Several political parties have announced that they will not accept commune level positions vacated by former opposition CNRP officials after the party’s disbandment.
After the Supreme Court announced the dissolution of the CNRP on November 16, there are 11 parties entitled to accept the division of 5,707 seats from the opposition party country-wide.
Some political parties issued statements refusing to accept the seats, claiming it would not represent the voices of voters.
The League for Democracy Party and Grassroots Democracy Party informed the National Election Committee that they would not accept seats. The Khmer Power Party also rejected the seats.
“We think that the division of the seats by the NEC does not reflect the real will of the people who voted to elect their representatives,” said KPP party president Suong Sophorn.
“I think that it’s not appropriate as a politician to take the seats of other politicians.”
“We cannot accept the seats because we want to show a willingness to serve citizens,” he added.
“We don’t want to show that we are just opportunistic politicians or politicians that seek individual benefits.”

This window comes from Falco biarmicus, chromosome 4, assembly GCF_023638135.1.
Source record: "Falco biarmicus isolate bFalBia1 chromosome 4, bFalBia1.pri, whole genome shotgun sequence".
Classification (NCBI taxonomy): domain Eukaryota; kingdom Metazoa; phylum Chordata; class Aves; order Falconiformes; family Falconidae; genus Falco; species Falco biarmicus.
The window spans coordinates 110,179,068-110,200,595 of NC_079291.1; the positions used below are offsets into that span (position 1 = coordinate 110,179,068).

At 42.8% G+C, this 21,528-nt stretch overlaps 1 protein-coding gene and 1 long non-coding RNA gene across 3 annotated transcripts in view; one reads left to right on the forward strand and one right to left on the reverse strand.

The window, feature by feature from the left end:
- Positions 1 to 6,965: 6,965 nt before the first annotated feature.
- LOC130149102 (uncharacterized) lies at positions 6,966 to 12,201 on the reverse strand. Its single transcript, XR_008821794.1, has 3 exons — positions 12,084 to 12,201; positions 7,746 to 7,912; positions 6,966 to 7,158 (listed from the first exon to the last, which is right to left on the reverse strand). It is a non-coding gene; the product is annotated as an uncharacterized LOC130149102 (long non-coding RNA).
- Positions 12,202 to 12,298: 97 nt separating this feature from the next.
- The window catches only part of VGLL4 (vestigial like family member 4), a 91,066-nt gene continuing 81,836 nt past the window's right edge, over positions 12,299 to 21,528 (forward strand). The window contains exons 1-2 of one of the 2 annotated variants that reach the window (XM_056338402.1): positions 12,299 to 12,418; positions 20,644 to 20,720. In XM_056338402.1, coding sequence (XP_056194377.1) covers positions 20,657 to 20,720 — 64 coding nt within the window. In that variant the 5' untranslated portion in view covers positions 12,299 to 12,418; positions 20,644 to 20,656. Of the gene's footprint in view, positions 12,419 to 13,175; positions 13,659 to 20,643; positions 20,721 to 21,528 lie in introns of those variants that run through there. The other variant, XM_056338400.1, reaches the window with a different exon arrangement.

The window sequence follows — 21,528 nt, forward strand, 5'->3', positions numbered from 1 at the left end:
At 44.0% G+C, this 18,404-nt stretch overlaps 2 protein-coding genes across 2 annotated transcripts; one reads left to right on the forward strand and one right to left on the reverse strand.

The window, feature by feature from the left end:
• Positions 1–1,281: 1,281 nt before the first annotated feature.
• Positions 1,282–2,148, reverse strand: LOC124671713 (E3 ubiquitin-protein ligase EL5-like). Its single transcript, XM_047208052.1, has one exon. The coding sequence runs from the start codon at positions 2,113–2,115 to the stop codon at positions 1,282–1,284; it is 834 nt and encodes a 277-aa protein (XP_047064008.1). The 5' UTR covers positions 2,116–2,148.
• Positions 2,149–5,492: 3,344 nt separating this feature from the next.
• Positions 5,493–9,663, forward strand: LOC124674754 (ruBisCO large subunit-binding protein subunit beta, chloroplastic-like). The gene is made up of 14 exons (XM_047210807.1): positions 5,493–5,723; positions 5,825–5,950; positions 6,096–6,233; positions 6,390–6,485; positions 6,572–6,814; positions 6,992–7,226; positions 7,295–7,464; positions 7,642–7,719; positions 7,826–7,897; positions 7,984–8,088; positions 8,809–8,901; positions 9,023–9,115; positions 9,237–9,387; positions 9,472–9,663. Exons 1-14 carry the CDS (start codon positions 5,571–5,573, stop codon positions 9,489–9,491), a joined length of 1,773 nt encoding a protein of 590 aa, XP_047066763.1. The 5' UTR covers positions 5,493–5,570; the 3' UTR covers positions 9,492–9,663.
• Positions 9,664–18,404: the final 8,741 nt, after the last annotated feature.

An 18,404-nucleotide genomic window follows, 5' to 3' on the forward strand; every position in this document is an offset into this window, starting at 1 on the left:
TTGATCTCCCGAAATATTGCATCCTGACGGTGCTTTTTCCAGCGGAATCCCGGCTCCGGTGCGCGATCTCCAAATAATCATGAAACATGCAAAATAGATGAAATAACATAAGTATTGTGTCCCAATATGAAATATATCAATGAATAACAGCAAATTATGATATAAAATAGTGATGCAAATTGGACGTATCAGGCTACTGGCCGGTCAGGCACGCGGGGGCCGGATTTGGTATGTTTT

The Beehive Social Democratic Party, which got one seat as the second deputy chief in the June ballot, was also unlikely to accept the opposition’s seats.
BSDP president Houn Pannary said she would hold a meeting with her board of directors today to decide officially, but noted it was unlikely the party would accept seats.
In contrast, Cambodia Youth Party president Pich Sros, whose party only fielded candidates in Tboung Khmum province, said his party would accept any seats awarded.
“We will accept to serve the people, not only people who support us, but for the people from all parties,” he said. “We are not stealing the seats because they are being divided according to the law.”
Democratic Republic Party spokesman Ron Kimsreng also said his party would accept seats, but declined to comment further.
Yoeurng Sotheara, Comfrel’s law and monitoring officer, said that it was up to each party to decide whether or not to accept the seats, and noted that those rejecting the seats likely felt the country was becoming a one-party state.
“When there is a party leading alone, the leaders will not pay attention because there is no competition,” he said. “This is a citizen’s concern, a party’s concern, but there is no way to change it because this is what the law says must be done.”
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